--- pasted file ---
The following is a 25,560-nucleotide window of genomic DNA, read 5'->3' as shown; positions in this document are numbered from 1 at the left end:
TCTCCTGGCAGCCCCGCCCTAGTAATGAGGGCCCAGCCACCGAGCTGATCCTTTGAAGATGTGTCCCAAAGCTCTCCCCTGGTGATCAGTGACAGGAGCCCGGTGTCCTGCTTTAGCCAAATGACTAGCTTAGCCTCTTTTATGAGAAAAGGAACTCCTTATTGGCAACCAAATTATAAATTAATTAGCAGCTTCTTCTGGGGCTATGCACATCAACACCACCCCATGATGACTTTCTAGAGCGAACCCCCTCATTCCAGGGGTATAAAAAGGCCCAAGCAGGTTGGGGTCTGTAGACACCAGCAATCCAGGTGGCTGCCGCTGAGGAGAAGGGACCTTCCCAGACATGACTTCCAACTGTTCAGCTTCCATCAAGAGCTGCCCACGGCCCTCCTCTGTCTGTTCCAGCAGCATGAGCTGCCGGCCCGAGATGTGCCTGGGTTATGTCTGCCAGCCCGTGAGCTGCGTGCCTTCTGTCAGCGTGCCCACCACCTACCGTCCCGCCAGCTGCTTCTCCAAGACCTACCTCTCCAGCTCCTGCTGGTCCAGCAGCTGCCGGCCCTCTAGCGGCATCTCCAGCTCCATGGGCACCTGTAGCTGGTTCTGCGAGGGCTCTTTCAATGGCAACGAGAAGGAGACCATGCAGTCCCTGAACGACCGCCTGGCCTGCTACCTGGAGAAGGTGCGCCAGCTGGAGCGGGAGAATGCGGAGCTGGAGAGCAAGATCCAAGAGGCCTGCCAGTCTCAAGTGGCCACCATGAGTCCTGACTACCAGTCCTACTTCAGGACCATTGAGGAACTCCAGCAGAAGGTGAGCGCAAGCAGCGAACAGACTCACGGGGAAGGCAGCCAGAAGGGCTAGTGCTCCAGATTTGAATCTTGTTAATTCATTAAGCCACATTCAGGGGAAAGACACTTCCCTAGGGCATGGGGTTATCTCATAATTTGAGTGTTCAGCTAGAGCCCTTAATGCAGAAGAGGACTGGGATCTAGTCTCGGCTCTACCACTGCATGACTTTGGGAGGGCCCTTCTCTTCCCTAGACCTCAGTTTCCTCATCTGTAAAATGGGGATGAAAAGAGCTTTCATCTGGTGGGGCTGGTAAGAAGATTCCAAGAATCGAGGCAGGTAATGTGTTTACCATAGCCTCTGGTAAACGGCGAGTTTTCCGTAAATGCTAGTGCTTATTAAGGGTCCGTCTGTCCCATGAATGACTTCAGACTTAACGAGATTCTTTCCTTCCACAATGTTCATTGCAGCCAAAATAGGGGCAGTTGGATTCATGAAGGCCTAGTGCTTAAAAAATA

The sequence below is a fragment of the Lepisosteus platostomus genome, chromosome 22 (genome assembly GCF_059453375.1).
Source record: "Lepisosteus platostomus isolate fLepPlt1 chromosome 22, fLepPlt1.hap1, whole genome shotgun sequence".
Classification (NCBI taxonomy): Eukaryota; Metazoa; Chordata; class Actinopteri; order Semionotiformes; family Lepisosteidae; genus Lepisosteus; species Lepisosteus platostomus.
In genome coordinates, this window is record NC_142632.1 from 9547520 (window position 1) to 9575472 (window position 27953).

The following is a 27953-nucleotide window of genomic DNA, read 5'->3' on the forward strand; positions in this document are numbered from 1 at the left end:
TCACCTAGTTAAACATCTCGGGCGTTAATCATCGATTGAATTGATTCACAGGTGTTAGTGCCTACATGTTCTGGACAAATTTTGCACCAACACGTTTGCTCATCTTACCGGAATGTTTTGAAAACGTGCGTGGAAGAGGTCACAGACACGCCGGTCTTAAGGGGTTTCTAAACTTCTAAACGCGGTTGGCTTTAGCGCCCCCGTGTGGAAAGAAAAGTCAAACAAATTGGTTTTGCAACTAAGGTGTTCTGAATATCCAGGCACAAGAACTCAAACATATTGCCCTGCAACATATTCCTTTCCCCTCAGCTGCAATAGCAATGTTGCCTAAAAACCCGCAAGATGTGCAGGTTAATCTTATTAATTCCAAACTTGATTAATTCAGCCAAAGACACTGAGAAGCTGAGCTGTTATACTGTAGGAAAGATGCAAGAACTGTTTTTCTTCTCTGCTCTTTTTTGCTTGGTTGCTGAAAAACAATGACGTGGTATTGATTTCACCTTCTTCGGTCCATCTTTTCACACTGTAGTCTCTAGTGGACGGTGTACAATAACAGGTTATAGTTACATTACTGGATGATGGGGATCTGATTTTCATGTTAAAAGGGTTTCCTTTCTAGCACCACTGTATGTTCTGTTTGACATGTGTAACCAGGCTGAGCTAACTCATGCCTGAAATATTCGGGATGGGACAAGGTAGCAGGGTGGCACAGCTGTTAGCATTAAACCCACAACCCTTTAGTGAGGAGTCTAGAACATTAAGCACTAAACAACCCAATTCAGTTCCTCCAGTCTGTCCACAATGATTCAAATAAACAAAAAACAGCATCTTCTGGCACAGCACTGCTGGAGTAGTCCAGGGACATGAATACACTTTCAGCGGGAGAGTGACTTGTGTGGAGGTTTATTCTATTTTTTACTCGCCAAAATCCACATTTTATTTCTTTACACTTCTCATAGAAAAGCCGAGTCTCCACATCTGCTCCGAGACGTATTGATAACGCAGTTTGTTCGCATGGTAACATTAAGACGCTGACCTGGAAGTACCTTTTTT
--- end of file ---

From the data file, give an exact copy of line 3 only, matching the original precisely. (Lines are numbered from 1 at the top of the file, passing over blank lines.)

The sequence below is a fragment of the Lepisosteus platostomus genome, chromosome 22 (genome assembly GCF_059453375.1).